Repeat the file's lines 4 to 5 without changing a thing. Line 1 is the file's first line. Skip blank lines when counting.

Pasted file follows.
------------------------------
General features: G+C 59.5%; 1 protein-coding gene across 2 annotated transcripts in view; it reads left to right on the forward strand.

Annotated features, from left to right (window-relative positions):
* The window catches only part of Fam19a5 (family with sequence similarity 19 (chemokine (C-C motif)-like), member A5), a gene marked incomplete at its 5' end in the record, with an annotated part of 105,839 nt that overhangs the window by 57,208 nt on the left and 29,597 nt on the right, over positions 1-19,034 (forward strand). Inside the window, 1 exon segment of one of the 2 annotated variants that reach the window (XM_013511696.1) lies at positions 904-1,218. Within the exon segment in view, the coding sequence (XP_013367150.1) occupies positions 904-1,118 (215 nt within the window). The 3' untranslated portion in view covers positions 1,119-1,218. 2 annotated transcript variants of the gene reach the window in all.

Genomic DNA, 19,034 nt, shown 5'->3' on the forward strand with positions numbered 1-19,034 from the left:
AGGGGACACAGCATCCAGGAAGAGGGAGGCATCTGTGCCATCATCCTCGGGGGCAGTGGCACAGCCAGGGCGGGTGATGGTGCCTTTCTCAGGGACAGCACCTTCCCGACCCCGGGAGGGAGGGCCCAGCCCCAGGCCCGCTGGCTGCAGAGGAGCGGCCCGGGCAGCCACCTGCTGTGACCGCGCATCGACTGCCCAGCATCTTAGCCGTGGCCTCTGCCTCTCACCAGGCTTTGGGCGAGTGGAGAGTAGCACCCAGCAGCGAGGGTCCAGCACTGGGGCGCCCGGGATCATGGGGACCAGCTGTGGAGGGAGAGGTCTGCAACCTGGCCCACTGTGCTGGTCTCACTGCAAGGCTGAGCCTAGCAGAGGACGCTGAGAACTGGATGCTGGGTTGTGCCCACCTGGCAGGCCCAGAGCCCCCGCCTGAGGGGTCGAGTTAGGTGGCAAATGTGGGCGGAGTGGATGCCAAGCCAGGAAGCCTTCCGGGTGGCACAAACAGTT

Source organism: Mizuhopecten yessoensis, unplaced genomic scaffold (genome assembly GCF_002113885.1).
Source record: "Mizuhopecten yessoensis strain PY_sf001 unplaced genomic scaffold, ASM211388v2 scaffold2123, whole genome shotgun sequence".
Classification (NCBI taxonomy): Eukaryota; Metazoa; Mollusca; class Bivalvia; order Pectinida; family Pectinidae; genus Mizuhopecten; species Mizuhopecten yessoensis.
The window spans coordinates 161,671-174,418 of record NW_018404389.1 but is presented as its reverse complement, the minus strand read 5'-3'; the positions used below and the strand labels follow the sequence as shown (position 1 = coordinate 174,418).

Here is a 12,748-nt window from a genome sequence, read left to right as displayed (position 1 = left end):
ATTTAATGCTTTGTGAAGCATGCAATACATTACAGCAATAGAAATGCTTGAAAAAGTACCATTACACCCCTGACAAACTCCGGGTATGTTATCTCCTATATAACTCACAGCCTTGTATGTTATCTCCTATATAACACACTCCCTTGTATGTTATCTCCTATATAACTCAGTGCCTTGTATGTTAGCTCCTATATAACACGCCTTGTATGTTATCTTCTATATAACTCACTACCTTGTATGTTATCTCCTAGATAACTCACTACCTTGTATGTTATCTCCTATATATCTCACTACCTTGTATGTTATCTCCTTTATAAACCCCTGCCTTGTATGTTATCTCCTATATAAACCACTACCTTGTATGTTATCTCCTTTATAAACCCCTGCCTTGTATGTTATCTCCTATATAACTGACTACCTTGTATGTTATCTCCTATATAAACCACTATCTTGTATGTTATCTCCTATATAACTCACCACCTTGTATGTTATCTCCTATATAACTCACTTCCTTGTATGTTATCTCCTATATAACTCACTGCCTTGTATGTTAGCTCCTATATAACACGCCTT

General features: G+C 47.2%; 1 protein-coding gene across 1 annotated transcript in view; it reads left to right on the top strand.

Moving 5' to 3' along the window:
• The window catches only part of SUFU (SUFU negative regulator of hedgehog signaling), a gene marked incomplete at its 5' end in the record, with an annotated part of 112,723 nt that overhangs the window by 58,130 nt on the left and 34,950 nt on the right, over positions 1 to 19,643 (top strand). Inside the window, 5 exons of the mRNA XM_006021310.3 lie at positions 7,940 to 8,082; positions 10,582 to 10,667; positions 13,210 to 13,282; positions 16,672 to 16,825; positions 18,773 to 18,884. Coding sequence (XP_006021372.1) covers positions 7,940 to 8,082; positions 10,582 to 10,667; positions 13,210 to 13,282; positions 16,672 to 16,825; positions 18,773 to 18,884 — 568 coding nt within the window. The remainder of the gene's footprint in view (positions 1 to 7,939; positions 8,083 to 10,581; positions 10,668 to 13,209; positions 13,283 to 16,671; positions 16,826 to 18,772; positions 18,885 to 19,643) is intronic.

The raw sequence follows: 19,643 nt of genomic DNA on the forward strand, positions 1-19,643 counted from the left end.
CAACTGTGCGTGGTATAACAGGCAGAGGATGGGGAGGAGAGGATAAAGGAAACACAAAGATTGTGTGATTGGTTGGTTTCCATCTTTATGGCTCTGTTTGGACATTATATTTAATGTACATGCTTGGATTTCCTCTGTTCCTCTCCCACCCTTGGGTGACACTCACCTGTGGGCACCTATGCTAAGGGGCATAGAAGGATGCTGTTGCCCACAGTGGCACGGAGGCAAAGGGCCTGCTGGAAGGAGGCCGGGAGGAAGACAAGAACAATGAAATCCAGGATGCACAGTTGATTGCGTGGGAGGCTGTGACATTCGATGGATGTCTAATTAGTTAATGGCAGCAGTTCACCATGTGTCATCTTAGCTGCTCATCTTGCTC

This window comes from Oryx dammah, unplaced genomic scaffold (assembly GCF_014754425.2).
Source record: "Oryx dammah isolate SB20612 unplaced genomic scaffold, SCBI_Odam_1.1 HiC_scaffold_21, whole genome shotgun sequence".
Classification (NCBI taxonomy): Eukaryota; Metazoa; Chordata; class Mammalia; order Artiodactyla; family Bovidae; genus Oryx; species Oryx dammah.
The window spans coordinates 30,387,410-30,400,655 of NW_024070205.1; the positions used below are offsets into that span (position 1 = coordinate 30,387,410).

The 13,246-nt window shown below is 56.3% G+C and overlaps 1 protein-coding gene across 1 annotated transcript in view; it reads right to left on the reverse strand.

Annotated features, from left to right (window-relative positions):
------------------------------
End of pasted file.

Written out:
Genomic DNA, 19,034 nt, shown 5'->3' on the forward strand with positions numbered 1-19,034 from the left:
AGGGGACACAGCATCCAGGAAGAGGGAGGCATCTGTGCCATCATCCTCGGGGGCAGTGGCACAGCCAGGGCGGGTGATGGTGCCTTTCTCAGGGACAGCACCTTCCCGACCCCGGGAGGGAGGGCCCAGCCCCAGGCCCGCTGGCTGCAGAGGAGCGGCCCGGGCAGCCACCTGCTGTGACCGCGCATCGACTGCCCAGCATCTTAGCCGTGGCCTCTGCCTCTCACCAGGCTTTGGGCGAGTGGAGAGTAGCACCCAGCAGCGAGGGTCCAGCACTGGGGCGCCCGGGATCATGGGGACCAGCTGTGGAGGGAGAGGTCTGCAACCTGGCCCACTGTGCTGGTCTCACTGCAAGGCTGAGCCTAGCAGAGGACGCTGAGAACTGGATGCTGGGTTGTGCCCACCTGGCAGGCCCAGAGCCCCCGCCTGAGGGGTCGAGTTAGGTGGCAAATGTGGGCGGAGTGGATGCCAAGCCAGGAAGCCTTCCGGGTGGCACAAACAGTT